She and the other apprentices live in a world suspended between the very rich and the very poor. Most of them are from poor families or are street kids who have been given this amazing chance to study at the theater because of their talent. Theyre expected to learn to socialize with the upper classes but will never be accepted as one of them. They can achieve fame and some will even become wealthy, but theyll never be treated with much respect because they exist solely to entertain.

How much research did you have to do for this book?
Its interestingwriting fantasy means I can make up stuff and do a lot more hand waving over complicated or impossible details. But writing steampunk means that I have to have some basis in reality for my gadgets, technology, and general Victorian culture. So Ive been researching Victorian inventions and clothing, etiquette, and other daily Victorian life detailsdid they have restaurants? What games did they play? Transportation? Libraries? Showers?

Then theres all the theater stuff. How did Victorian theater work? What was it like on stage and back stage? What did they use for stage light? When did theaters become electrified? Who did what jobs, and what was it like to work for a theater?

Other topics that Ive researched for this book: Victorian sewer tunnels and underground utility tunnels (actually stunning workthe Victorians made even their drainage tunnels a thing of beauty), the role of theater in social revolutions, how to properly tie a corset. And of course, Ive researched steampunk and the steampunk community. There are a lot of other things Ive researched, but if I mention them here, theyd be spoilers for the story!

The fun thing is taking all this research and then using it in my story world. Since its fantasy, I use the research as a spring board so that theres a feeling of verisimilitude (meaning a sense of plausibility), but then I can put as many twists on it as I want.

Can you tell us about your next project? (Is there a sequel)
Yes! There is a sequel. Actually Im planning 5 books in the series, and I have an idea for a spin-off series after that. I really am enjoying writing in this story world, so as long as I have readers for it, Ill keep spinning stories.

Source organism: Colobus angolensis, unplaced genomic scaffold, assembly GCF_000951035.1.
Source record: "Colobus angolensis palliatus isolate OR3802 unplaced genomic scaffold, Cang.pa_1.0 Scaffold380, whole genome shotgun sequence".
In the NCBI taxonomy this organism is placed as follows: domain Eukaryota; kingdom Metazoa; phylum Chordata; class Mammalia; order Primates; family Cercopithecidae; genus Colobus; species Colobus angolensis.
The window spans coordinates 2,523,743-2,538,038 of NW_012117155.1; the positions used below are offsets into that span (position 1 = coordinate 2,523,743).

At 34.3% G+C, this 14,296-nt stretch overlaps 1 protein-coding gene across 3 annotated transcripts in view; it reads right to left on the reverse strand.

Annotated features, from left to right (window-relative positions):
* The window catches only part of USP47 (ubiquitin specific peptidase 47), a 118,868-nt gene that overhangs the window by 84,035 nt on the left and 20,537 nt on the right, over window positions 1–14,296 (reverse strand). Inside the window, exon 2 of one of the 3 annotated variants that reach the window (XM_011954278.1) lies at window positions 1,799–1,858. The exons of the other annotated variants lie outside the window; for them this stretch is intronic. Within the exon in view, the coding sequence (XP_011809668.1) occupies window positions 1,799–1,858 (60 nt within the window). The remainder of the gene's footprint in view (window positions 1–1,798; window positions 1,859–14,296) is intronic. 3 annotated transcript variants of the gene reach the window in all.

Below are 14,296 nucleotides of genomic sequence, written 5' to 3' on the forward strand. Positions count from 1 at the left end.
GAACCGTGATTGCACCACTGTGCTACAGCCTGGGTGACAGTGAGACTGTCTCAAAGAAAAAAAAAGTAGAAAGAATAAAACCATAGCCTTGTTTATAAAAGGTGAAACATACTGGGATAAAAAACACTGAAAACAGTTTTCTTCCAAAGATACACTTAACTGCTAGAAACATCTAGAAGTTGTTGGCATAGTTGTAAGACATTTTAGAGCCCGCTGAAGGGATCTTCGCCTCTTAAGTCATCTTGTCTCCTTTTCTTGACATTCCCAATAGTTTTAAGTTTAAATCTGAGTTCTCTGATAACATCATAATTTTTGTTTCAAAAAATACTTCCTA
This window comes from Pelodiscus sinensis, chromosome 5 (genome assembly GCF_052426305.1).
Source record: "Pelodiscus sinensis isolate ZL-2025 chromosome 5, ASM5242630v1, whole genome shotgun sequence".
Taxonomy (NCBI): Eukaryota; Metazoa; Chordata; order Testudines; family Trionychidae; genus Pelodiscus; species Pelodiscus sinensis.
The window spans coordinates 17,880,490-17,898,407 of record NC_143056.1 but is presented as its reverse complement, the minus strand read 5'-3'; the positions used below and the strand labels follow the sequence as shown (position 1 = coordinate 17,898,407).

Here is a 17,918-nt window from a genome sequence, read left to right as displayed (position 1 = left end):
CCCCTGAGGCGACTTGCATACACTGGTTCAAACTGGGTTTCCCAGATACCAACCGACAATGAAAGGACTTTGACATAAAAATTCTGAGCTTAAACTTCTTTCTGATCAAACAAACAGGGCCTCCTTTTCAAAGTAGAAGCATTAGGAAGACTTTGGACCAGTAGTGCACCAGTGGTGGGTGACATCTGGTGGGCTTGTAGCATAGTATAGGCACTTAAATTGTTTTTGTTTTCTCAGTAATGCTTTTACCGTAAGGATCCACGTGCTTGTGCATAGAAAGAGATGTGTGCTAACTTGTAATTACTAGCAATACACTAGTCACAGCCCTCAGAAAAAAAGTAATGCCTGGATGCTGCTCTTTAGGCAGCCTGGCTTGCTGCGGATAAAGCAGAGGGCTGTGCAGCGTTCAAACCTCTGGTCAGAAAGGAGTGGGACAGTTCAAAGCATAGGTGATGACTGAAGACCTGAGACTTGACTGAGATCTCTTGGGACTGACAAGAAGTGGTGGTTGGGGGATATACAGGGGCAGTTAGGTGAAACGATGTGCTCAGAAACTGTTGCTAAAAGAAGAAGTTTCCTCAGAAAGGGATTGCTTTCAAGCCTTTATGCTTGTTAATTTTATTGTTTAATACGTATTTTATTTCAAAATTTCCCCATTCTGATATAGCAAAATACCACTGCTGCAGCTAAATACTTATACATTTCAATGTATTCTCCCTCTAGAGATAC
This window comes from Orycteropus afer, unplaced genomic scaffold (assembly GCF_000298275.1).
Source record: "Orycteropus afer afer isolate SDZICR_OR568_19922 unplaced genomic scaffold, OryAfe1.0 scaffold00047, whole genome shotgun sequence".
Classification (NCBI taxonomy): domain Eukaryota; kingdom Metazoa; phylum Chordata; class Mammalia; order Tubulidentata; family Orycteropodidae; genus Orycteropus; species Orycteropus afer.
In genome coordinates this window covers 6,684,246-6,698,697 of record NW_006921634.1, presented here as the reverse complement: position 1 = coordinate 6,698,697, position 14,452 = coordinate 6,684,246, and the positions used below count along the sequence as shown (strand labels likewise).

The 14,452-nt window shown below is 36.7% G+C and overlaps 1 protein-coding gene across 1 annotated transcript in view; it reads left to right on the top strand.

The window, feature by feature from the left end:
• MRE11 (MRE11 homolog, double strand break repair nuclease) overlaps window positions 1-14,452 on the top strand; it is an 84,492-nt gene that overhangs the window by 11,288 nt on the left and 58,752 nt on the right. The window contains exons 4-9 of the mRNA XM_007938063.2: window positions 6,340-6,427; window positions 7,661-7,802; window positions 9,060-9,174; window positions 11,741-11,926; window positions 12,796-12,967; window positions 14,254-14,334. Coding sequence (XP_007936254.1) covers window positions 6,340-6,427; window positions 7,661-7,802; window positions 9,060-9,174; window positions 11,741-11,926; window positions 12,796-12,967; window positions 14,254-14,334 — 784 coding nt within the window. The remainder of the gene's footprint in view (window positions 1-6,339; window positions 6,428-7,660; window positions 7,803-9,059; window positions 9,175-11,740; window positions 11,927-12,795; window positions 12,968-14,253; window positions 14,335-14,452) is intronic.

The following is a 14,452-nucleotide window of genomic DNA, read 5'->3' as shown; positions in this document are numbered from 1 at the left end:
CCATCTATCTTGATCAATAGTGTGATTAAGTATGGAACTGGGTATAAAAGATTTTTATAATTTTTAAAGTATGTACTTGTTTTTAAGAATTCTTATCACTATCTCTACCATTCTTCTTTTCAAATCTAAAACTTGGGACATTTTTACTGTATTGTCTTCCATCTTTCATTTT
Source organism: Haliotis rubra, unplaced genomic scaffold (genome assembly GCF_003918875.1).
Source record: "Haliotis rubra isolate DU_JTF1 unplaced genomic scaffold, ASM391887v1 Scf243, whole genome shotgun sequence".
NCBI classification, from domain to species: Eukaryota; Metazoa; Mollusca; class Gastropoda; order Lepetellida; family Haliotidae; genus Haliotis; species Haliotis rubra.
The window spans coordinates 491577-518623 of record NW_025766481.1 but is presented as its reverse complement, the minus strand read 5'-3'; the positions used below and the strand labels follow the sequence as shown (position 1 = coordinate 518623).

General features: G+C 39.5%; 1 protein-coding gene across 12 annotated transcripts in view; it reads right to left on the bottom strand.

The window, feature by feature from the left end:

Right now, however, Im trying to squeeze in a stand-alone contemporary novel with magical realism and lots of humor. Im going to be self-publishing the Alchemy Empire series, but in the meantime, Id like my agent to have something to shop around to print publishers.

Do you set yourself a writing routine and a daily word limit?
Recently, our family is preparing a major move half-way across the country, so my writing time has been a mess! But in general, I try to set aside 2-3 hours a day, with a word count goal of 2,000. If I dont reach it, I dont beat myself up for it (this is supposed to be FUN after all), and if I go past 2k, I just roll with it, unless I absolutely have to go do something else. My family has learned to stay out of the way when Im writing because I do not like to be pulled out of the flow!

Do you outline your books from start to finish or just start writing? Or a bit of both? 
I do pretty extensive outlining, and I find myself appreciating and using outlining more as I become a more experienced writer. I have the overall structure of the book mapped out before I begin, and then I take each major section of the book and break it down into scenes as I get to that section. Then I  map out each scene before I write it. For me, that works better than detailed outline all up front. When I try to do all the outlining up front, I get worn out and lose my excitement for the story. But if I just start writing, I find myself getting too frustrated because the story feels unweildy. So I like to have the broad picture set before I begin, and then fill in the details as I go.